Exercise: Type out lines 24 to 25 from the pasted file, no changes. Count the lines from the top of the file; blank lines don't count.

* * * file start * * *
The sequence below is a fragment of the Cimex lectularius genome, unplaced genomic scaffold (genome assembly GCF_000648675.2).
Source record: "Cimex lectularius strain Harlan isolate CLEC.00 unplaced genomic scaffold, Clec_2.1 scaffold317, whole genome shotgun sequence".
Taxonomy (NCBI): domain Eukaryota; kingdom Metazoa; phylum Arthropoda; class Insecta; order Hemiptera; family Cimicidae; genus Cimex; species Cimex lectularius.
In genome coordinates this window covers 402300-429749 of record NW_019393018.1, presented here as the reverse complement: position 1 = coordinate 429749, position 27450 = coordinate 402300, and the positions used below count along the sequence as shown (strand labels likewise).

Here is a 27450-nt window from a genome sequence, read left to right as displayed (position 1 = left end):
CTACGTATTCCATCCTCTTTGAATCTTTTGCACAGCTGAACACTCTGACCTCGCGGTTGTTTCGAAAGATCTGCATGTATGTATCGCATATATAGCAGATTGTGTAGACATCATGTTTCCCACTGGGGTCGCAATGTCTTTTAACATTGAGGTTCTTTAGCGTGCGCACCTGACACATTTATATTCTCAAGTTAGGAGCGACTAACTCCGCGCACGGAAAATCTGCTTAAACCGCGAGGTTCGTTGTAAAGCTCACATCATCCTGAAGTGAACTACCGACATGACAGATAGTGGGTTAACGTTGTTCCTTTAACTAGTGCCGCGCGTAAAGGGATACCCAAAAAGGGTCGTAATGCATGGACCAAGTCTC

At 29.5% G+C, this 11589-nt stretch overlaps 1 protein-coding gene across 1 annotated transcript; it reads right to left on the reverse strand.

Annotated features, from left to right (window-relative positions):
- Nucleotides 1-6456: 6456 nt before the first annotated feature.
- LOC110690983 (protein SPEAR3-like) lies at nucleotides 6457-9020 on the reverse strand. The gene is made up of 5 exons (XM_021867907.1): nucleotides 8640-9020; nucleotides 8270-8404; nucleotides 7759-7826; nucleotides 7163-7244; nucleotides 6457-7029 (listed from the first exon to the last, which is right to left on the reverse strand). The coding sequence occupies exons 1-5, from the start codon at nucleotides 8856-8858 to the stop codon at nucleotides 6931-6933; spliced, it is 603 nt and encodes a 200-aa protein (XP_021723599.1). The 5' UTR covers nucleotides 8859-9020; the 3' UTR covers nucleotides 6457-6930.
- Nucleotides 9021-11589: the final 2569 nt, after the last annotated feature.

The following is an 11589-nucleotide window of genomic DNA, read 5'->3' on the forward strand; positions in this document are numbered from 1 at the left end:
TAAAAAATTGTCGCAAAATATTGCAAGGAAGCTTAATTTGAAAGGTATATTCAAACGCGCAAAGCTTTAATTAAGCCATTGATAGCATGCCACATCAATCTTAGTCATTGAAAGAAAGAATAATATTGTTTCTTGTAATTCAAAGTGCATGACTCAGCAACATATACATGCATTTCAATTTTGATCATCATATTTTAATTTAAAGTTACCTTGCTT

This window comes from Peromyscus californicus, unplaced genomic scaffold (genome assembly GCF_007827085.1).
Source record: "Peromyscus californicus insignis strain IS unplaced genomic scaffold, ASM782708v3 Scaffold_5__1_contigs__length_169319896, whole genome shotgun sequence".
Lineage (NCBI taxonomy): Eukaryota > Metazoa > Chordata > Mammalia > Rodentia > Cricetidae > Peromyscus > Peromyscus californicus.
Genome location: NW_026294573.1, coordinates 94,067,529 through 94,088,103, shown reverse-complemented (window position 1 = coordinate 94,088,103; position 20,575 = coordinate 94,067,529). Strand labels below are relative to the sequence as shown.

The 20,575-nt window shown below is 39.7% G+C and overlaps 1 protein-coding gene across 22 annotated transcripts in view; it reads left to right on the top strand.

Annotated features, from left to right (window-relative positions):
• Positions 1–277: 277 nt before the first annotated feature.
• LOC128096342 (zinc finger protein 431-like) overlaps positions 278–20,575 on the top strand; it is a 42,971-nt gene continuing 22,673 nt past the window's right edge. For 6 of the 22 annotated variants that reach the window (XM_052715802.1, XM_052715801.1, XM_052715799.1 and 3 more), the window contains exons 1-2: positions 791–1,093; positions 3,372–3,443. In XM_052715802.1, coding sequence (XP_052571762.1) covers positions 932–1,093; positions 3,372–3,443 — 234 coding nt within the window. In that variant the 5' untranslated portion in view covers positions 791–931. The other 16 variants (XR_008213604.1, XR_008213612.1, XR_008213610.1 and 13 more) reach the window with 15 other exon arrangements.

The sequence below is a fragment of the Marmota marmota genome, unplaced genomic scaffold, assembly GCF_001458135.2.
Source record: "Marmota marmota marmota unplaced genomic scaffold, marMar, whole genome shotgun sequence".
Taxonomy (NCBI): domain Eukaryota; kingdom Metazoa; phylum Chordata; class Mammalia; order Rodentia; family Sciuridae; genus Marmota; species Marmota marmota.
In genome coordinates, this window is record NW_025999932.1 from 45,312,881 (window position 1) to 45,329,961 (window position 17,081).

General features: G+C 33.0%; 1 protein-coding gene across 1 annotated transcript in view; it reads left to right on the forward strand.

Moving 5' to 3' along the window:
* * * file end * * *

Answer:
Taxonomy (NCBI): domain Eukaryota; kingdom Metazoa; phylum Chordata; class Mammalia; order Rodentia; family Sciuridae; genus Marmota; species Marmota marmota.
In genome coordinates, this window is record NW_025999932.1 from 45,312,881 (window position 1) to 45,329,961 (window position 17,081).